It’s Weasel Time!
One of the first things you realize living in Germany is that that Germans love to divvy up the calendar year not so much by months but by what delicacies are in season. There is an asparagus (white asparagus, really, because the green stuff is so barbaric) time of the year (Spargelzeit) and a strawberry time of the year (Erdbeerzeit). And a time of the year that is best for making plum cake (a sweet bread batter baked with halved plums on top) and that would be Pflaumenzeit, when almost exactly literally everyone’s backyard zwetschge plum tree(s) (sort of like a damson plums) are falling over with fruit. There is also, in winter, Grunkohl und Pinkelzeit which is when everyone in northern Germany goes on Kohlfahrts. Which is to say groups of Germans, as a bonding exercise, spend the day walking around hauling red Radio Flyer type wagon filled with bottles of schanpps (mainly grain alcohol flavored with herbs until it is indistinguishable from cough syrup, but alcoholiker) and beer. The point of a Kohlfahrt is to get progressively drunker while playing some game that involves throwing little balls but isn’t quite boules and then end the day by eating kale with a type of local sausage whose name is identical to the German verb for urinating. Being a non-drinking, non-pinkel-eating person not very good at doing as the Romaning, I don’t get it. But I guess you gotta have something to look forward to during the dark, cold, miserable days of January.
But now as we are coming to the end of our second full year with chickens, I have decided that March is Weasel Time. Last year I was (in addition to being pretty much bed ridden and almost dying) ripping my hair out, dragging myself out to the chicken coop once an hour during waking hours, trying to be faster than the rat or weasel or whatever it was that was robbing us of 1-2 eggs a day, and sucking their contents dry right there inside the chicken coop in broad daylight (as broad as daylight gets this time of year, which , right now, is heavily rainy and blowing force 10, isn’t very).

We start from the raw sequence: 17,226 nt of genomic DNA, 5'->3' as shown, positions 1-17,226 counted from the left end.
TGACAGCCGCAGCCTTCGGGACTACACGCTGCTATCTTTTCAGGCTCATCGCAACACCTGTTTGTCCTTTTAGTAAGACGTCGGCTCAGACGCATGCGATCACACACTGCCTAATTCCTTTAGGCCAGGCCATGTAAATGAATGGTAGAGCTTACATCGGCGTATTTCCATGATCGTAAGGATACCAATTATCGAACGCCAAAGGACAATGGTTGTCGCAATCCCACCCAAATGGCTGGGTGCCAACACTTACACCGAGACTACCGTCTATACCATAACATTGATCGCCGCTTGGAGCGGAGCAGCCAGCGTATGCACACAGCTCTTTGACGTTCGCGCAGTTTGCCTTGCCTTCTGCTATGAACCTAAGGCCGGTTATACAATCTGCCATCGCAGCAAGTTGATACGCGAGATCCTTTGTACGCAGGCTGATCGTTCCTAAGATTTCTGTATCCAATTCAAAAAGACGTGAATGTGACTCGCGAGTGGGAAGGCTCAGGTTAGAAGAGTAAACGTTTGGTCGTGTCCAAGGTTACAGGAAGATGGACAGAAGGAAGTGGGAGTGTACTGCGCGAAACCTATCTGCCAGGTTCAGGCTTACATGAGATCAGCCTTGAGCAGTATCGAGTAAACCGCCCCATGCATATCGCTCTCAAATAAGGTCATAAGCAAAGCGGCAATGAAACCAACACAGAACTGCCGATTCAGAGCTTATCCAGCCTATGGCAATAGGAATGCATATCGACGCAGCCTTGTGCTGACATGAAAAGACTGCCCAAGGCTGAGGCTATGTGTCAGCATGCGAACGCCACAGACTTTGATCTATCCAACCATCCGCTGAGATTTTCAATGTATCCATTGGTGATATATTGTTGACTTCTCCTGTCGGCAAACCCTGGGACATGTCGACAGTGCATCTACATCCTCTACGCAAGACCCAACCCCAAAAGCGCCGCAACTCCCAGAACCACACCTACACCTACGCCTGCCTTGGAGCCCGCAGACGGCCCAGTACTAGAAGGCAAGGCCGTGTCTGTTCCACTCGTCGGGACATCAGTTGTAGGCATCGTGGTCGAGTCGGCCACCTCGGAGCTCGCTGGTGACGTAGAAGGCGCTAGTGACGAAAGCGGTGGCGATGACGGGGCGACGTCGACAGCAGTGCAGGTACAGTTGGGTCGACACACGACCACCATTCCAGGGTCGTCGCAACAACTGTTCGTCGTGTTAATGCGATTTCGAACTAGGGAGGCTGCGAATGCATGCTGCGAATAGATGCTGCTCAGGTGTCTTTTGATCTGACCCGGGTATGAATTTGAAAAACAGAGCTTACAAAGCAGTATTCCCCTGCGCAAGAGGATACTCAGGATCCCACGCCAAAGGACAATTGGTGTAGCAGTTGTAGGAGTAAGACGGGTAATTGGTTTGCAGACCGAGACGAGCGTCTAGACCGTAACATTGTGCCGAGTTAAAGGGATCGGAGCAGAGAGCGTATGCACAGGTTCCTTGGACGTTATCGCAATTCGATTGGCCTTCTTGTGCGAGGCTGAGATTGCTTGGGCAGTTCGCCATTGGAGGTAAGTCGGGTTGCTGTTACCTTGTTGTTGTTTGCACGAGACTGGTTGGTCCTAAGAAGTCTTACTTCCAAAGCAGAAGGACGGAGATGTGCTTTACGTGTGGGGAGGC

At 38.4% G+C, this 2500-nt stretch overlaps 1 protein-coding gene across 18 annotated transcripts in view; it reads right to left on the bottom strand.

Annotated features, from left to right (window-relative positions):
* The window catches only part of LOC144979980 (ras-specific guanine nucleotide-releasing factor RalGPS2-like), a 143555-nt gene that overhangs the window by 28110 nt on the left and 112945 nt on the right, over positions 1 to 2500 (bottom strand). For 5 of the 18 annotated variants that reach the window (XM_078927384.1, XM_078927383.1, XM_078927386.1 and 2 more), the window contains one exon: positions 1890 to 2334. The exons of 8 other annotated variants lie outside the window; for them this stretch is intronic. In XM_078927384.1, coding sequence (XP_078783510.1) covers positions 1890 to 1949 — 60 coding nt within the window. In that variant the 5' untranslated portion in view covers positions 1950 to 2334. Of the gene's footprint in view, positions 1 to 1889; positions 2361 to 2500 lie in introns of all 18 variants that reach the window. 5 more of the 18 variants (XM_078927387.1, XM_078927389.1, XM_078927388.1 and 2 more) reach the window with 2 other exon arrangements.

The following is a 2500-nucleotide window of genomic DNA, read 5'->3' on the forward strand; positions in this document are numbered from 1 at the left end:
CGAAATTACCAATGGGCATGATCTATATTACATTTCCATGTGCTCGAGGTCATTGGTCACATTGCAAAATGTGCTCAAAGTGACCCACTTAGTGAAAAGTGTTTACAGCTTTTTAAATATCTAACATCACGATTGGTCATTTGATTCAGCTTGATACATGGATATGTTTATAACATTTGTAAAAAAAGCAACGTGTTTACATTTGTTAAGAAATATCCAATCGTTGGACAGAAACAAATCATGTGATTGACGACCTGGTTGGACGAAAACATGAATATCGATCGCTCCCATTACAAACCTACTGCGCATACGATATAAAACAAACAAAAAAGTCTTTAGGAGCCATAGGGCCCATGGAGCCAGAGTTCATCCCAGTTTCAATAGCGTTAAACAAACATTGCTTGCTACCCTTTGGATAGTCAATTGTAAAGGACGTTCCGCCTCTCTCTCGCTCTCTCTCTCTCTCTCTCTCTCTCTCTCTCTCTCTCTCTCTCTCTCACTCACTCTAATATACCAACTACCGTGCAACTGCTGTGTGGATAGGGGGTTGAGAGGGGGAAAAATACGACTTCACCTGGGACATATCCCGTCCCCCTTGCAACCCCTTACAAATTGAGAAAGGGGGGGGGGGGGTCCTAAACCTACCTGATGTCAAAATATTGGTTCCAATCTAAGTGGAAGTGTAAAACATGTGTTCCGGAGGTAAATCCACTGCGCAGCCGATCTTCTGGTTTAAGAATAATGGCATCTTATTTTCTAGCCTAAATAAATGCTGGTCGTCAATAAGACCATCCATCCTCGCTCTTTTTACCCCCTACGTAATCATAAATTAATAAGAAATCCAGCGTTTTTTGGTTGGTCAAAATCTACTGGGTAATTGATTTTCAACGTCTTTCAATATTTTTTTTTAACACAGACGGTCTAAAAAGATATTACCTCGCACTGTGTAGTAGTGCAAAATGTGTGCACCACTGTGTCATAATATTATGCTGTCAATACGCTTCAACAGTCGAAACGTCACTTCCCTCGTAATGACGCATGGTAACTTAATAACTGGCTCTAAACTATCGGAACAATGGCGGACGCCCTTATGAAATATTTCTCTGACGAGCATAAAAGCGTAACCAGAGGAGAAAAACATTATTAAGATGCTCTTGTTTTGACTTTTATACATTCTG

It started again yesterday. And we lost an egg already this morning.
It’s very frustrating.
We were already down to just 24 eggs a week, which is not enough for 6 people when 4 of those 6 people each eat at least one egg a day at breakfast or lunch, because the three irrepressibly fence-hopping, garden destroying hens each had their height shortened by a head two weeks ago and the 3 sweet new so far exceedingly well-behaved replacement hens which aren’t old enough to produce eggs yet. The new hens are, I guess you would call them black copper colored Marans. They’re much less angsty than the green-layers were, who seemed to be driven mad by the urge to eat more and more and more food and still they couldn’t digest it efficiently enough to extract the nutrients necessary to make strong eggshells (unless they ransacked my garden for greens and insects for 8 hours a day). (Of course they could have just eaten out of the endless supply of seed and grain plus mussel shell mix we give them in addition to grass and lettuce and cucumbers, etc, but no.) So anyway no green-layers EVER AGAIN (although we have 2 left because these two I at least managed to convince to stop hopping the fence).
Never a dull moment out here, that’s for sure. I even had two cranes fly directly over my head this morning, which they were desperately struggling not to do (they are very shy), but this wind! And last weekend we tripped over a couple of SNOW GEESE! Presumably escapees or the children of escapees from someone who kept them. Because, WTF? SNOW GEESE HERE???